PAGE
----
Hello once again! I’m back on this blustery, golden summer’s day to give you the promised second half of my favourite quotes from Jane of Lantern Hill. If you missed last week’s post, do check it out here!
I raved a fair bit about this delightful book on last week’s post; so to save you having to read my raptures again, let me just give you the summary of why you should read this book:
- Lucy Maud Montgomery (need I say more?).
- Vivid descriptions of the beauty of Prince Edward Island.
- A whole host of vibrantly detailed characters.
- Romance lost and found once again.
- Jane – in all her bright and very human glory.
- Lions and blooming gardens and jam pots and psalms by the sea…
Needless to say, this book is an absolute treat to read and I highly recommend it! Now, without further ado, let’s get into the second half of this book. 🙂
“He had the jolliest, shrewdest old face of wrinkled leather that Jane had ever seen, with deep-sunk eyes that were like wells of laughter.”
“He taught her the loveliness of words… Dad read words as if he tasted them.”
“‘We named the Jimmy John’s calves today. We called the pretty ones after people we like and the ugly ones after people we don’t like.'”
“She’d often wondered where it went to… that timid little red road, laced with firs and spruces, that tried to hide itself by twisting and turning. The air was full of the scent of sun-warmed grasses gone to seed, the trees talks all about her in some lost sweet language of elder days.”
“I didn’t want to see hate growing in the eyes where I had seen love. That is a terrible thing, Jane.”
“‘Oh how dear and human and girlish and queenly you are… half saint and have very womanly woman.’”
“The sound and the tang and the sweep of the sea would not let her go.”
“The Elms around 60 Gay turned a rusty yellow.”
“… a night of frost and stars…”
“No friendliness ever warmed the pale green fire of its eyes.”
“[Jane] writhed in a tearless agony no child should ever have to suffer.”
“The banners of a city of night were being flaunted in the sunset sky behind the pines further down. The gulls soared whitely up the river… Lights bloomed out in the houses.”
“‘I… I… didn’t think anything I loved could die,’ she whispered into Dad’s shoulder.
‘Ah, Jane, love can’t fence out death. He had a happy life, if a short one… and we buried him in the garden. Come out and see the garden, Jane… it burst into bloom as soon as it heard you were coming.'”
“Jane had a good time with herself on the walk back. The dear night brooded over her. Little wings were folded in nest homes, but there was wild life astir. She heard the distant bark of a fox… the sound of tiny feet in the fern… she saw the pale glimmer of night moths and took friendly counsel with the stars. Almost they sang, as if one star called to another in infinite harmony.”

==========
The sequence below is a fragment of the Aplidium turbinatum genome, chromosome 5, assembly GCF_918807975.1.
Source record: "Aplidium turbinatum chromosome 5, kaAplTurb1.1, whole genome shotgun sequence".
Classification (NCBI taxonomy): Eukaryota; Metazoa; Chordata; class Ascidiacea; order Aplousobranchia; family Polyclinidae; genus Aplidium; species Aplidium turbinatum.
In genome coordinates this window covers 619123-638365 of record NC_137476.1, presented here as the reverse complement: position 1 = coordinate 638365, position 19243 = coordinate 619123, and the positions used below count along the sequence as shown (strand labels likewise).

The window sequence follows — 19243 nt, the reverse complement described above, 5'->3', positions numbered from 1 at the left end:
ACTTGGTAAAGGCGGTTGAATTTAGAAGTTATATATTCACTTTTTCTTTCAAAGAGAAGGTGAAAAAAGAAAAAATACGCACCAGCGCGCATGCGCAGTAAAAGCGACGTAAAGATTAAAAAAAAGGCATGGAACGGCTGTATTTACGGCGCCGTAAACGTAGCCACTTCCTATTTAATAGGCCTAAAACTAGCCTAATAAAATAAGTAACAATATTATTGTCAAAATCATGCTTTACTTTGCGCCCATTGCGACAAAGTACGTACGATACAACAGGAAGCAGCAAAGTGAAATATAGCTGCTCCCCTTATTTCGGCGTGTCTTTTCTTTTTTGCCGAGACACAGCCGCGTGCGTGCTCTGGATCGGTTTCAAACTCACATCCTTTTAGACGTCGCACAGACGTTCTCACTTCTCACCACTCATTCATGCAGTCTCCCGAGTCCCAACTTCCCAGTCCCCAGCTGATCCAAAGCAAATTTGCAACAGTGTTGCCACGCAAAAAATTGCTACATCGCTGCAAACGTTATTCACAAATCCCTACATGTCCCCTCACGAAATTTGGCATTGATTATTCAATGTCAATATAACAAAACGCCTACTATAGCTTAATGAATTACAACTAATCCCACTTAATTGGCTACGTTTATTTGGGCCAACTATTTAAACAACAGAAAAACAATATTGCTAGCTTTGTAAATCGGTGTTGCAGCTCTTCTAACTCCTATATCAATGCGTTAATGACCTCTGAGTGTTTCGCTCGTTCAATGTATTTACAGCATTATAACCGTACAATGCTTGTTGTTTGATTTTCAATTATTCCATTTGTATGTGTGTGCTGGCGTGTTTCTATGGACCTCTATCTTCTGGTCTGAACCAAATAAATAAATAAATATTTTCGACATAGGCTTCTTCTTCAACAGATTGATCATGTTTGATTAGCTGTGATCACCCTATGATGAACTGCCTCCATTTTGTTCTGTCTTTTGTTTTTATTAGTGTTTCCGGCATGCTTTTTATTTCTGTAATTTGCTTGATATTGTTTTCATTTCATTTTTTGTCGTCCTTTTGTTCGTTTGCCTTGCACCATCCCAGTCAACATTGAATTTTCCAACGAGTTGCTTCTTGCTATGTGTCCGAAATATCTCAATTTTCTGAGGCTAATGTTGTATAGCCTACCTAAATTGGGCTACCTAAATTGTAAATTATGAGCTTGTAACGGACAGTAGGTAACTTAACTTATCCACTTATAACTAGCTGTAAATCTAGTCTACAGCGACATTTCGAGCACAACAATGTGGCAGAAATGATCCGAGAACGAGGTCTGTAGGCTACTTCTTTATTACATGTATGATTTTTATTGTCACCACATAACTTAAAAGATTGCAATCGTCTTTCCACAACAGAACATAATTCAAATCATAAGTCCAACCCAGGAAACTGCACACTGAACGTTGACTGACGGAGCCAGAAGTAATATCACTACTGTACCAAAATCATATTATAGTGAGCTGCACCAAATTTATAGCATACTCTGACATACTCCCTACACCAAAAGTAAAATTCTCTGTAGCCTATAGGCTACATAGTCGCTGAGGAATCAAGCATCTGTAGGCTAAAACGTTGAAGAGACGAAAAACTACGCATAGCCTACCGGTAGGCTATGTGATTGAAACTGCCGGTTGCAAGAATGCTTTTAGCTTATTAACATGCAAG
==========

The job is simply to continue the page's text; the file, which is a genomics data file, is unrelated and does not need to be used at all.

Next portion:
“Aunt Elmira was not at all willing to give up the fascinating business of living.”
“’I’ve no chance of seeing it,’ said Mrs Louisa Lyons mournfully. ‘That’s what comes of being bed-rid. You miss everything.’
Mrs Louisa had been an invalid for three years and was reputed not to have put a foot under her without assistance in all that time, but it was not thought she missed much of what went on in the Corners and Queen’s Shore and Harbor Head for all that.”
“There was a wonderful sunset over the harbor, and Jane’s cheeks were red from the stinging kisses of the wind by the time she reached the narrow, perfumed Titus lane where the trees seemed trying to touch you. Beyond was the kind, old, welcoming house, mellowed in the sunshine of a hundred summers…”
“‘Life, deal gently with her… love, never desert her,’ said Andrew Stuart, looking after the Toronto train as it steamed away.”
“‘We had such fun together… reading poetry by driftwood fires down at the harbor… we always made a rite of lighting those fires… life was wonderful.’”
“Once Jane had thought the rain and the wind were friends of hers, but they seemed enemies now. Everything hurt her. Everything in her life seemed uprooted and withered.”
“Jane was trembling as she went up the rutted lane and across the yard, past the forlorn and muddy garden where the poppies had once trembled in silken delight…”
“They seemed to have drunk from some deep well of life, and the draught had made them young lovers again.”
“‘And now we will all go in search of ten lost years.’”
(In case you were wondering, I picked two quotes from the last chapter – I couldn’t help it!) So there you have it – a quoted/pictorial foray into the delight that is Jane of Lantern Hill. 🙂 I hope you enjoyed reading through this post. My hope is that your heart will be warmed and perhaps inspired to go read some LMM literature yourself! 😉
Which quote struck a chord with you in this post? Have you read any good literature recently? I’d love to hear from you in the comments!
(All quotes in this post are taken from Jane of Lantern Hill, by Lucy Maud Montgomery. All pictures in this post are taken from Pinterest, and are not my own.)